Verizon to Give Credits to New York Long Distance Customers Affected by Record-Keeping Glitch

NEW YORK - Verizon Long Distance is reimbursing 34,000 of its New York customers for long distance calls they made while the company worked to fix a record-keeping glitch last spring. The company also has agreed to make a voluntary $250,000 contribution to the United States Treasury under a consent decree recently negotiated with the Federal Communications Commission (FCC).

The action comes following a comprehensive investigation by Verizon and the FCC into the improper storage of electronic records that confirm a customer's request to change from their existing long distance carrier to Verizon Long Distance.

"The company found the problem and worked quickly to fix it and notify affected customers and the FCC," said Maura Breen, group president of Verizon Long Distance. "We apologize to our customers for any inconvenience this incident caused."

Verizon Long Distance has more than one million customers in New York. The company launched its long distance business last January.

The record-keeping error occurred during the final steps of the order process, when an independent third party vendor confirms over the phone with customers that they indeed want to switch their long distance service to Verizon Long Distance.

The company discovered during a routine audit of the third party vendor's records last March that verification records for some customers had been incorrectly stored, making it difficult to track and retrieve the information and prove that verification had occurred. The FCC requires third-party verification.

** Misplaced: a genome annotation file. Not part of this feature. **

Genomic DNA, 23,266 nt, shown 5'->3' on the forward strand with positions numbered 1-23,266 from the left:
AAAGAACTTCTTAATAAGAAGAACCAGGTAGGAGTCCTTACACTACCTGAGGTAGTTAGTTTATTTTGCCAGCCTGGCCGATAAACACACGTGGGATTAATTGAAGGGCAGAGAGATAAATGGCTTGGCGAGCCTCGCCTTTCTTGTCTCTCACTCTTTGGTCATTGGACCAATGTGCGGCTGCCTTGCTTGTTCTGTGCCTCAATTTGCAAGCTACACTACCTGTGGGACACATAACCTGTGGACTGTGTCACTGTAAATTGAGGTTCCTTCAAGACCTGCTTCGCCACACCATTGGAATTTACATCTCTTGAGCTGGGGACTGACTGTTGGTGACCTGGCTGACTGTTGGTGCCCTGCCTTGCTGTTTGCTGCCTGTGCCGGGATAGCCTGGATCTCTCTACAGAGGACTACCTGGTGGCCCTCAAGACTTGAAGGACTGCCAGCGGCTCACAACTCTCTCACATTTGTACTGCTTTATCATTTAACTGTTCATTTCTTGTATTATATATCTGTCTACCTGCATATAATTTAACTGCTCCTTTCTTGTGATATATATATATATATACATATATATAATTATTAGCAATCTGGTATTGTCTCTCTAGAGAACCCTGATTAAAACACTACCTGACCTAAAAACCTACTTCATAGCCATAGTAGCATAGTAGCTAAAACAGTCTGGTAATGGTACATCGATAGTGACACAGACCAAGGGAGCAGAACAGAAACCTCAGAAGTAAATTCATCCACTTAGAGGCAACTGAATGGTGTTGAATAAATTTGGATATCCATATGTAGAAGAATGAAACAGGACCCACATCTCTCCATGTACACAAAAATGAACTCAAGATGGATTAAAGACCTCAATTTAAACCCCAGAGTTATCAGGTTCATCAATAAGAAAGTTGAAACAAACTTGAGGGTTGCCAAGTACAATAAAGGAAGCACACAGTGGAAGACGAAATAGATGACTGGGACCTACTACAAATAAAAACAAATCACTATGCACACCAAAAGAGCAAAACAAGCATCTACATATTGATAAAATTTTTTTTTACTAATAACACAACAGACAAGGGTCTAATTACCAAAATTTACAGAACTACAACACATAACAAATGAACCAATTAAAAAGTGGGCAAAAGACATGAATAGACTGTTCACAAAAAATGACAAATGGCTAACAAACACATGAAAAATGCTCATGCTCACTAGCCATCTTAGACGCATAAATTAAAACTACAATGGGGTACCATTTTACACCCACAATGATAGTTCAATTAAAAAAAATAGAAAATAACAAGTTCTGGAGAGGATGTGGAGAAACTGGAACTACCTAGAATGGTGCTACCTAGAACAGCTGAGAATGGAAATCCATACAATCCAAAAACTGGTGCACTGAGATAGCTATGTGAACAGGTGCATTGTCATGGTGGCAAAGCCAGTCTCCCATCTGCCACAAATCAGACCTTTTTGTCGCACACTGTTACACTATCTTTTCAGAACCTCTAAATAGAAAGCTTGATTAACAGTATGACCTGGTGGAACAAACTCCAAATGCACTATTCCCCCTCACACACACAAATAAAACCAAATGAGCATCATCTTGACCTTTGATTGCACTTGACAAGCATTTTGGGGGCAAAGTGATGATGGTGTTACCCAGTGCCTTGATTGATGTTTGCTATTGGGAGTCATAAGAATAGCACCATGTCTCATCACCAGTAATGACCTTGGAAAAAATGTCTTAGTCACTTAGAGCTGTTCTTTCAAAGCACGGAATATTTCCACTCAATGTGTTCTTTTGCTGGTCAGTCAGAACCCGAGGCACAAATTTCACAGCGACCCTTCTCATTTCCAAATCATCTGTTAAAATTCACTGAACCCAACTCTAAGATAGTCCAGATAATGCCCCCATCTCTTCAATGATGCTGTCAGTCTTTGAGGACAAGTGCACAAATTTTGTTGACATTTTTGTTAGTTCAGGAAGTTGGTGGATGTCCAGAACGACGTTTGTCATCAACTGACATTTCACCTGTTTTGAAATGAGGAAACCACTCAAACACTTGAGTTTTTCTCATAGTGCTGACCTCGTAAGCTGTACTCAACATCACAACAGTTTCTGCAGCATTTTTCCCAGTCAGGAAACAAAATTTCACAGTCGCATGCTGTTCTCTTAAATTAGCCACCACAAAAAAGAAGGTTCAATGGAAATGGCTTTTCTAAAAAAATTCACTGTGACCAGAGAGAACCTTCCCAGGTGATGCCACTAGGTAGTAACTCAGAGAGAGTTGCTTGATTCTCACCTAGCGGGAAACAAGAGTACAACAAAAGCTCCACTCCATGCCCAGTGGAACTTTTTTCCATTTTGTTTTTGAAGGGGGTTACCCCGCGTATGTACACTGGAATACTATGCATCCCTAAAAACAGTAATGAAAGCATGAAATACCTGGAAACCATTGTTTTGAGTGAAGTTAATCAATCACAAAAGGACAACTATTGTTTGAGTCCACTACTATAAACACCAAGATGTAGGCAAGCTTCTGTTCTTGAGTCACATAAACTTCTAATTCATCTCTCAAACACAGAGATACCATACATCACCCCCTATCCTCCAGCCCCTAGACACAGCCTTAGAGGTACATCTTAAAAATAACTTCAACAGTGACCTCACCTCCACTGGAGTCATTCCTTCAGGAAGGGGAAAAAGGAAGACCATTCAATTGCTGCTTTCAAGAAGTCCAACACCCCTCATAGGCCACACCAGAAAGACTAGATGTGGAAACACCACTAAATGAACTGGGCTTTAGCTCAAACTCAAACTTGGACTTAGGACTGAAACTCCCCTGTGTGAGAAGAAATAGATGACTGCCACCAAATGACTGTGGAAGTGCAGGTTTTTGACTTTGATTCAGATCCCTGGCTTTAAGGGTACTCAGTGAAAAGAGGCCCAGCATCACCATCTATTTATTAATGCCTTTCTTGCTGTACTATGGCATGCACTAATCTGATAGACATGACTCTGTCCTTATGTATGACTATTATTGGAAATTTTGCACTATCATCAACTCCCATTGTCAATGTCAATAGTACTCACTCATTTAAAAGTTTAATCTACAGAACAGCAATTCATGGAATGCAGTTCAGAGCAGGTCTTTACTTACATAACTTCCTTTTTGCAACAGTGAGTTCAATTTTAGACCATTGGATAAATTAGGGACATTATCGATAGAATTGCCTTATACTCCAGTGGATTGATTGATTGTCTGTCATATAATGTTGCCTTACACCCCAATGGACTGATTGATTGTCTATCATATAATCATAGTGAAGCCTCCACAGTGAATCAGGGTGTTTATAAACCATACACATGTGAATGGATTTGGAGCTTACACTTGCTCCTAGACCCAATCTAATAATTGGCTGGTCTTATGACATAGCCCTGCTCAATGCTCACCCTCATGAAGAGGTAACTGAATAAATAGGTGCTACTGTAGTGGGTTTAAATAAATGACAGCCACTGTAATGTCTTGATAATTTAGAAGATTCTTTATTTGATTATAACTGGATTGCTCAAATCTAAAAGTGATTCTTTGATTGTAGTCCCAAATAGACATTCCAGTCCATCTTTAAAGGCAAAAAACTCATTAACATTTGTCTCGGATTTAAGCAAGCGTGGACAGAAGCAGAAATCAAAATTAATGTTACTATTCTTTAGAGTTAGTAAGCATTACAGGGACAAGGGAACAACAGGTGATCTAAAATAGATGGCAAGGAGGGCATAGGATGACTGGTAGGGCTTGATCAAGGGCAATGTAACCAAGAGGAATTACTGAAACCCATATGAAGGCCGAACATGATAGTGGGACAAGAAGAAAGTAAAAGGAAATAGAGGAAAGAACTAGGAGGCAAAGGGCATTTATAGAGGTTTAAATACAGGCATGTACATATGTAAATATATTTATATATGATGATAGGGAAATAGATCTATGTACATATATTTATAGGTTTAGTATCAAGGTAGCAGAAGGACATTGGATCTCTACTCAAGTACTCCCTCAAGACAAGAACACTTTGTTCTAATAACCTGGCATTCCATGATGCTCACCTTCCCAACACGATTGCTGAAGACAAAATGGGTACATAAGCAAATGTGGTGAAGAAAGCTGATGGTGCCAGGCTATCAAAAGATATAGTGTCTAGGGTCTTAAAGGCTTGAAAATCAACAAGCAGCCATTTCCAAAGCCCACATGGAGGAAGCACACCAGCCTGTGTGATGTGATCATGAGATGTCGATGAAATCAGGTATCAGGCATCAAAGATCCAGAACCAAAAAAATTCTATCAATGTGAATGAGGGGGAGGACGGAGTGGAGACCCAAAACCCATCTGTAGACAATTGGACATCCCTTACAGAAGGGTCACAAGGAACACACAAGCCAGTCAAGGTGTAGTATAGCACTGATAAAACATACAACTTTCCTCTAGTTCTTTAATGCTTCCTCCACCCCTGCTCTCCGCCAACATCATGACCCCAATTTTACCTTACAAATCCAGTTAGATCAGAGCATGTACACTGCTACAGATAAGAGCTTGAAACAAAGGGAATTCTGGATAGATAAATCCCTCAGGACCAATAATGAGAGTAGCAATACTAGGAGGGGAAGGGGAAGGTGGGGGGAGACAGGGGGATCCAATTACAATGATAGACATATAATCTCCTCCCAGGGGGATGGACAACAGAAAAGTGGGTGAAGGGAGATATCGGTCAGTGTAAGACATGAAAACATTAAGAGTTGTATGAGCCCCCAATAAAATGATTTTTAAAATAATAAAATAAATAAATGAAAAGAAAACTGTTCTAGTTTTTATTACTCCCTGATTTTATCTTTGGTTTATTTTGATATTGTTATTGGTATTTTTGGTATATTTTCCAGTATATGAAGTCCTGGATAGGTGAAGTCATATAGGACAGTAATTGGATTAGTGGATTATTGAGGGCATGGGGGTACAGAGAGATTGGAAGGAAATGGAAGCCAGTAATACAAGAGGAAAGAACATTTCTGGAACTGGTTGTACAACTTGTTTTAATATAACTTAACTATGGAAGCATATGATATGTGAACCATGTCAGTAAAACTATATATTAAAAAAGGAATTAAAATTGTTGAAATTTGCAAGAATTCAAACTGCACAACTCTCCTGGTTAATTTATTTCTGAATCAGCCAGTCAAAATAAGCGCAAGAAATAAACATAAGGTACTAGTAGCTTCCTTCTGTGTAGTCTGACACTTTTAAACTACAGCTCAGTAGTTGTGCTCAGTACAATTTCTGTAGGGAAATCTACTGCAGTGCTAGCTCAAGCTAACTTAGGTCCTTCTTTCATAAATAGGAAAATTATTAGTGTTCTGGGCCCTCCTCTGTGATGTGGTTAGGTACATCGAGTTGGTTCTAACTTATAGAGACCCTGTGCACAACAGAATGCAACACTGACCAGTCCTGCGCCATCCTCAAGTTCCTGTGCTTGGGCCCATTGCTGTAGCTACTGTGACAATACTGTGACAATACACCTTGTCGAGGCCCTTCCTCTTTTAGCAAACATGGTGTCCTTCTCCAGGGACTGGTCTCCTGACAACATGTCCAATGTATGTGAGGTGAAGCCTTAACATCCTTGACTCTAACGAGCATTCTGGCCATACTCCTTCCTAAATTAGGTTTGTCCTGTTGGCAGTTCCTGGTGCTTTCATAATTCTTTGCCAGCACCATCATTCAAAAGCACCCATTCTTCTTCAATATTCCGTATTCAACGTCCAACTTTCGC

The audit also showed that in some cases the Verizon customer representative may have inadvertently given incorrect information to the third-party vendor, or the vendor may have mistakenly entered wrong information into its database.

The company called affected customers to notify them of the problem and of their options to change carriers at no charge, if they wished. Verizon also sent follow-up letters to the customers it could not reach by telephone.

"We wanted to make absolutely sure that customers knew their long distance carrier had been switched to Verizon Long Distance and that is what they wanted," said Breen.

Breen said the affected customers would have realized their long distance service had been switched within days, because Verizon Long Distance mails a welcome package to each new customer and follows up with a welcome call. Customers also would have noticed the change upon receiving long distance bills that clearly indicate the switch to Verizon Long Distance.

The credits will appear on customers' bills over the next few months. The amount of the credits will vary based on the customer's long distance plan and usage.

Verizon has adopted a new set of practices to further ensure that it properly confirms every customer's change of long distance companies:

  • System safeguards have been implemented to prevent Verizon representatives from completing service orders before third-party verification has occurred.
  • Verizon service representatives and supervisors have been retrained to reinforce the order verification process.
  • A Verizon manager has been designated to insure continued compliance on this issue.

Verizon Communications Inc. (NYSE:VZ), formed by the merger of Bell Atlantic and GTE, is one of the world's leading providers of communications services. Verizon companies are the largest providers of wireline and wireless communications in the United States, with 100 million access lines and more than 26 million wireless customers. A Fortune 10 company with more than 260,000 employees and approximately $60 billion in 1999 revenues, Verizon's global presence extends to 40 countries in the Americas, Europe, Asia and the Pacific. For more information on Verizon, visit www.verizon.com.